Shop Culture Matters

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Peter Sziklai has been a collision shop owner in British Columbia since 1983 and has owned Tsawwassen Collision Ltd. since 1995. He has been active in the BC ARA, serving on the board of the Collision Repair Division including a term as Chair. Sziklai currently serves on the CCIF Steering Committee. You can reach him at [email protected]. Photo Peter Sziklai

The time to start is now.  

Just because our industry is lacking in culture shouldn’t stop you from building a healthy shop culture.

It’s one of the ways you can keep your shop ahead of the game. Shop culture goes alongside training and rewarding techs for a job well done. An important part of the equation is trust. That’s something that is earned and developed over a long period of time.

And it works both ways. There has to be trust in the employer and trust in the employees, that they’re getting their job done. Cars are so complicated now, a tech may need to take some extra time to get it right. They’ll take that time if they know they’re getting paid regardless. 

If you’re assembling the front end of a car, you don’t start bolting things up tight and wonder why they don’t fit when you get to the end. You have to know how to initially set it up. Like in a Kia or Hyundai bumper, there’s practically a whole wiring harness in there. You can’t do that if you’re in a hurry. 

Tricky job

The tech needs to quiet down. They may not think they have the time to quiet down because he’s not sure he’s making money doing that. But I pay my techs to be here and work steadily. They don’t have to worry about a tricky job, if something’s unusual or they haven’t come across it before, they can read and consult however they need to.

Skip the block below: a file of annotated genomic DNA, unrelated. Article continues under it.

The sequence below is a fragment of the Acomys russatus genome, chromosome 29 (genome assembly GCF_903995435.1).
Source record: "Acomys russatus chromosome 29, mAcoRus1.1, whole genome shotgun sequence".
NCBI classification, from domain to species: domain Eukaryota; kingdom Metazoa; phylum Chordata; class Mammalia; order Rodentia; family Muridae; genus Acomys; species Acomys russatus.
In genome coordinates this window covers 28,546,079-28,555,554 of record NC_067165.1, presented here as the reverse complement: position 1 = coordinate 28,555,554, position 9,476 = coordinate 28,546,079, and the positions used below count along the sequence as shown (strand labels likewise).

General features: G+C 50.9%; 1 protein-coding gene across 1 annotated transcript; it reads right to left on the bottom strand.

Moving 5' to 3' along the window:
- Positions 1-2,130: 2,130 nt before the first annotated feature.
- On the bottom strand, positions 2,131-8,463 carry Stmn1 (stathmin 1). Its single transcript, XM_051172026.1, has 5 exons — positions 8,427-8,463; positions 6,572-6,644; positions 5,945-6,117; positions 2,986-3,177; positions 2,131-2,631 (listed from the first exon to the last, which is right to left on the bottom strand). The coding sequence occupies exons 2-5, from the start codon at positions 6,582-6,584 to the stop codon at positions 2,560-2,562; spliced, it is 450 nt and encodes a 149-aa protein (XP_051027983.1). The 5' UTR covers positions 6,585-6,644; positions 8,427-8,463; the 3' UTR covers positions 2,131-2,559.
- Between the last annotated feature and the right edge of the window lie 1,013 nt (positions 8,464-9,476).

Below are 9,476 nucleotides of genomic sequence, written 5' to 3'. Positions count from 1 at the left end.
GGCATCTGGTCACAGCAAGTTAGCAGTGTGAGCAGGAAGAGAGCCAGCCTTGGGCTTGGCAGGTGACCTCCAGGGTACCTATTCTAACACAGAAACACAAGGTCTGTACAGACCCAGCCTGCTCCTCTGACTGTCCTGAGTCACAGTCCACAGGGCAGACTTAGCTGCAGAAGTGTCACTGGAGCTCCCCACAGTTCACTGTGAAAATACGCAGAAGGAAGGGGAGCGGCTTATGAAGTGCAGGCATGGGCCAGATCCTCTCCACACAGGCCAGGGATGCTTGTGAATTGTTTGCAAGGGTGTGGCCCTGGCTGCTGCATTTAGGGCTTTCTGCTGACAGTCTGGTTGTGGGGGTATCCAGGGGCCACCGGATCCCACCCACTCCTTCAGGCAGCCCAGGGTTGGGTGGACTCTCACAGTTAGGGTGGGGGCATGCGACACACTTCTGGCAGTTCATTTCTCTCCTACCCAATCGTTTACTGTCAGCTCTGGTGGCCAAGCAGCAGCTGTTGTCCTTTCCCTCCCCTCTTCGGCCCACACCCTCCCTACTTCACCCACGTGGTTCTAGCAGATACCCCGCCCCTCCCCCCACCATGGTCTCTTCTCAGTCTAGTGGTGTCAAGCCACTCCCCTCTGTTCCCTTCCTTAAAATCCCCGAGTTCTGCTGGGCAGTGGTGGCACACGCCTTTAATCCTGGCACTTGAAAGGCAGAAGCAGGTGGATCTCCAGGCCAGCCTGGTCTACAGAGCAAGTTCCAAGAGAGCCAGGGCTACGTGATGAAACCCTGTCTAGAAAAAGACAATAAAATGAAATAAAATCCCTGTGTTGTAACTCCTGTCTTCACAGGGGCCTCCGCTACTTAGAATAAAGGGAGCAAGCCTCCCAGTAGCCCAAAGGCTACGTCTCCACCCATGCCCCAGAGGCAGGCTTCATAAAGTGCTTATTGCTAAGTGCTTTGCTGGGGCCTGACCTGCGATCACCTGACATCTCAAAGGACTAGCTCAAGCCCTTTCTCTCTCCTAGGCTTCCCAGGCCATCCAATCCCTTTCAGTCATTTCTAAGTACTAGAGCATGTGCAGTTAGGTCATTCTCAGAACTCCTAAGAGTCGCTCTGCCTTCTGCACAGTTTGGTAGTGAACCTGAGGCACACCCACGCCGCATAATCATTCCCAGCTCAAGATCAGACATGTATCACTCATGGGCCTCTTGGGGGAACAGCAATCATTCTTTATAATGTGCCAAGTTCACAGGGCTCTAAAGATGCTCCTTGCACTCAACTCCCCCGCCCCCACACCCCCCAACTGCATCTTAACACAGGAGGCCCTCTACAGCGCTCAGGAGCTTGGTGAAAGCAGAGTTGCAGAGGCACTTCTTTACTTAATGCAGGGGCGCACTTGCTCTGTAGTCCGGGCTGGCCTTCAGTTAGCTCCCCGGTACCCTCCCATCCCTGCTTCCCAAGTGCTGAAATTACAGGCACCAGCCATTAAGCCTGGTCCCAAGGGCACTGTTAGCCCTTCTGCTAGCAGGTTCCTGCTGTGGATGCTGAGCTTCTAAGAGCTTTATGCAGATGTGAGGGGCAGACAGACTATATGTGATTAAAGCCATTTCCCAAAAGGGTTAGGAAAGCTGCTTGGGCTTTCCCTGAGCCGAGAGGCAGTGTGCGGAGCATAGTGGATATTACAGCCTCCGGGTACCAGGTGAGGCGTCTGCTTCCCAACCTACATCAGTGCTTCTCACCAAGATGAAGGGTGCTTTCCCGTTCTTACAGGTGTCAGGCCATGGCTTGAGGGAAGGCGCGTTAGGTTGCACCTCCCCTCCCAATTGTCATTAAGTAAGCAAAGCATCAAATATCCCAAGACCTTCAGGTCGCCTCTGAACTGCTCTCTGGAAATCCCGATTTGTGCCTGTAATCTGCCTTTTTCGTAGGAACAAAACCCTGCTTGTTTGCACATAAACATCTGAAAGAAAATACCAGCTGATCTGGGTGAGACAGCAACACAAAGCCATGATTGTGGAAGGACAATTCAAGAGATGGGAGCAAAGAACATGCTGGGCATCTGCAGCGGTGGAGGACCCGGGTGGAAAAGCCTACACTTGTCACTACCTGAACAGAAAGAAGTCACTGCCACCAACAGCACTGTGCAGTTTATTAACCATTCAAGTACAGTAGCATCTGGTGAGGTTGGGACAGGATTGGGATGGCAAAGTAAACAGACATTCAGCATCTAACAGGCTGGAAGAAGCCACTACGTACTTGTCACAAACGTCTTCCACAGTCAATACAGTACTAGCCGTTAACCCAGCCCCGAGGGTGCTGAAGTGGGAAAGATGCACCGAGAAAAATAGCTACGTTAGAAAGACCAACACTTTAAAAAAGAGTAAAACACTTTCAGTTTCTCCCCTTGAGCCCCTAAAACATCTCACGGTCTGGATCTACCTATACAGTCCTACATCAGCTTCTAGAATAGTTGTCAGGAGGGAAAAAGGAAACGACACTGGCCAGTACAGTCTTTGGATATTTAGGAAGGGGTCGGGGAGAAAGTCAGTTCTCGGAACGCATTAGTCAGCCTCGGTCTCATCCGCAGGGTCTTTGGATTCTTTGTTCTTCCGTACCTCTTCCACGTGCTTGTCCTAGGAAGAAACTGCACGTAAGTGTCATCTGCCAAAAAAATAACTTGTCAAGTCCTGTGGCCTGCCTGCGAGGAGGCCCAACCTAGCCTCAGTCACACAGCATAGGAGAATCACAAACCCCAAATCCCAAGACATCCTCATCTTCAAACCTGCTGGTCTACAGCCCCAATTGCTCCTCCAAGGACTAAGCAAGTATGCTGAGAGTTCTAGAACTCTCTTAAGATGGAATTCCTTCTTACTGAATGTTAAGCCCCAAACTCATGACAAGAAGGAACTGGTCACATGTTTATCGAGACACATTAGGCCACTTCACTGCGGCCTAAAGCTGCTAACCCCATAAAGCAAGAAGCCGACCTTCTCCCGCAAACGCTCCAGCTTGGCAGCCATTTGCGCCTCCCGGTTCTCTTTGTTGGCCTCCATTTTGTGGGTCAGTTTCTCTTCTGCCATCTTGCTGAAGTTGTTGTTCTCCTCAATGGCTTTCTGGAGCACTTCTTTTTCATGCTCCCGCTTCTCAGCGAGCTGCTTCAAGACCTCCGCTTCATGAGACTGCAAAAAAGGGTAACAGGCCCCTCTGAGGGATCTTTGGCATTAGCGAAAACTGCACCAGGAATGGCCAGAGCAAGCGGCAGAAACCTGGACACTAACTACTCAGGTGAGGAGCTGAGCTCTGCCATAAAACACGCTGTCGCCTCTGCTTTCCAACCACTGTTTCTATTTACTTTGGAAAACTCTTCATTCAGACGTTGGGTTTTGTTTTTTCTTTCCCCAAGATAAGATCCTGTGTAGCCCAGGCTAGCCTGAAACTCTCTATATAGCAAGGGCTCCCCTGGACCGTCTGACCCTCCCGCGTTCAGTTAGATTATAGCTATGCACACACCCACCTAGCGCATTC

That’s one of the biggest drawbacks to paying a flat rate. The trust isn’t there. It’s all just churning out as many jobs as you can to make as much money as you can. The flat rate approach has been working for a long time, but changes are coming in fast in the industry that doesn’t support this system.

How is the employee going to trust that they’re going to get paid when their productivity is down? And how is the employer going to trust that the employee is honestly working? It doesn’t add up to the type of culture that will last into the future when techs need to take extra time and care to ensure repairs are being done correctly and safely. 

Higher-end vehicles

In shops that deal with higher-end vehicles, this is more the practice. Since they’re dealing with pricey products, techs are given the time to do it right. But why should that be the case? If a consumer paid $32,000 for a Honda, they still need to have a car that’s roadworthy and safe. He would like that car to be treated properly, fixed properly and given back to him correctly. You can’t be thinking those don’t matter. Those matter a lot to the people who own them.

And this is the part of our industry where change needs to occur. It’s not going to happen overnight or over the weekend. But it’s something to start thinking about seriously and taking steps to develop in your shop. 

The right shop culture can take you and your business into the next era of vehicle repair, which is already here. You have the power to make it happen. If you want your shop to be profitable, your employees and your customers to stay with you, it might be time to stop merely hustling jobs out the door, and instead, think about where you want to make meaningful changes.



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